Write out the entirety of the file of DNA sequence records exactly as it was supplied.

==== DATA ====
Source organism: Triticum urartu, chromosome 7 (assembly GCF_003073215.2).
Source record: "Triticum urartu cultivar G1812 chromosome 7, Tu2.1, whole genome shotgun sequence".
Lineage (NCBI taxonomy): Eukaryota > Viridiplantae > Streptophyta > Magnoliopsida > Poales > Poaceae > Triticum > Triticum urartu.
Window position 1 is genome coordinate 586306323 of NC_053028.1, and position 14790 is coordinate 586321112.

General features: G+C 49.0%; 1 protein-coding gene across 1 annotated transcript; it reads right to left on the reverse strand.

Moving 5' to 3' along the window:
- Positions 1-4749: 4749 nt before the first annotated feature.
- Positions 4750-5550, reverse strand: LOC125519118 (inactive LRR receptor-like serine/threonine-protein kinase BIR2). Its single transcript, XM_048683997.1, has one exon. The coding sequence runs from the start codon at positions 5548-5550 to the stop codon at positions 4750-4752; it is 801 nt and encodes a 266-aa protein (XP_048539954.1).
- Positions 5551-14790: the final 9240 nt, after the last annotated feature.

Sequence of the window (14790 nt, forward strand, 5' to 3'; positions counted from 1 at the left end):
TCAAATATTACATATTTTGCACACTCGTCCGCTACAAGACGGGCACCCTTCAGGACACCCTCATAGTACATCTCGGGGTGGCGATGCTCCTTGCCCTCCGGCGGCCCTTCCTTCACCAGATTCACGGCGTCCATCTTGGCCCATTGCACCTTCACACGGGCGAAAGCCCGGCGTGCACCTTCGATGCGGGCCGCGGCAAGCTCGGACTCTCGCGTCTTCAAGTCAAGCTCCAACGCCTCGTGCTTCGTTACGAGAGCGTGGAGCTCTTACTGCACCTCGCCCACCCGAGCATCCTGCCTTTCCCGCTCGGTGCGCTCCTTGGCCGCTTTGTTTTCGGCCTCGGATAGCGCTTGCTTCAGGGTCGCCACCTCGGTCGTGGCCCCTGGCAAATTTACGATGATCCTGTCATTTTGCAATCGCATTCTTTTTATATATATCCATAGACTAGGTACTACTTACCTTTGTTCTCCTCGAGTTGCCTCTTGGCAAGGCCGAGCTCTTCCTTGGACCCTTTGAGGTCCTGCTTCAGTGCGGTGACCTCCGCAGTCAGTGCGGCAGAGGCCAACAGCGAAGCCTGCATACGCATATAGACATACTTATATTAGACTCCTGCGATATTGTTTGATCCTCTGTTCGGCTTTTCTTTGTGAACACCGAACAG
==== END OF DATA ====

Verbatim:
Source organism: Triticum urartu, chromosome 7 (assembly GCF_003073215.2).
Source record: "Triticum urartu cultivar G1812 chromosome 7, Tu2.1, whole genome shotgun sequence".
Lineage (NCBI taxonomy): Eukaryota > Viridiplantae > Streptophyta > Magnoliopsida > Poales > Poaceae > Triticum > Triticum urartu.
Window position 1 is genome coordinate 586306323 of NC_053028.1, and position 14790 is coordinate 586321112.

General features: G+C 49.0%; 1 protein-coding gene across 1 annotated transcript; it reads right to left on the reverse strand.

Moving 5' to 3' along the window:
- Positions 1-4749: 4749 nt before the first annotated feature.
- Positions 4750-5550, reverse strand: LOC125519118 (inactive LRR receptor-like serine/threonine-protein kinase BIR2). Its single transcript, XM_048683997.1, has one exon. The coding sequence runs from the start codon at positions 5548-5550 to the stop codon at positions 4750-4752; it is 801 nt and encodes a 266-aa protein (XP_048539954.1).
- Positions 5551-14790: the final 9240 nt, after the last annotated feature.

Sequence of the window (14790 nt, forward strand, 5' to 3'; positions counted from 1 at the left end):
TCAAATATTACATATTTTGCACACTCGTCCGCTACAAGACGGGCACCCTTCAGGACACCCTCATAGTACATCTCGGGGTGGCGATGCTCCTTGCCCTCCGGCGGCCCTTCCTTCACCAGATTCACGGCGTCCATCTTGGCCCATTGCACCTTCACACGGGCGAAAGCCCGGCGTGCACCTTCGATGCGGGCCGCGGCAAGCTCGGACTCTCGCGTCTTCAAGTCAAGCTCCAACGCCTCGTGCTTCGTTACGAGAGCGTGGAGCTCTTACTGCACCTCGCCCACCCGAGCATCCTGCCTTTCCCGCTCGGTGCGCTCCTTGGCCGCTTTGTTTTCGGCCTCGGATAGCGCTTGCTTCAGGGTCGCCACCTCGGTCGTGGCCCCTGGCAAATTTACGATGATCCTGTCATTTTGCAATCGCATTCTTTTTATATATATCCATAGACTAGGTACTACTTACCTTTGTTCTCCTCGAGTTGCCTCTTGGCAAGGCCGAGCTCTTCCTTGGACCCTTTGAGGTCCTGCTTCAGTGCGGTGACCTCCGCAGTCAGTGCGGCAGAGGCCAACAGCGAAGCCTGCATACGCATATAGACATACTTATATTAGACTCCTGCGATATTGTTTGATCCTCTGTTCGGCTTTTCTTTGTGAACACCGAACAG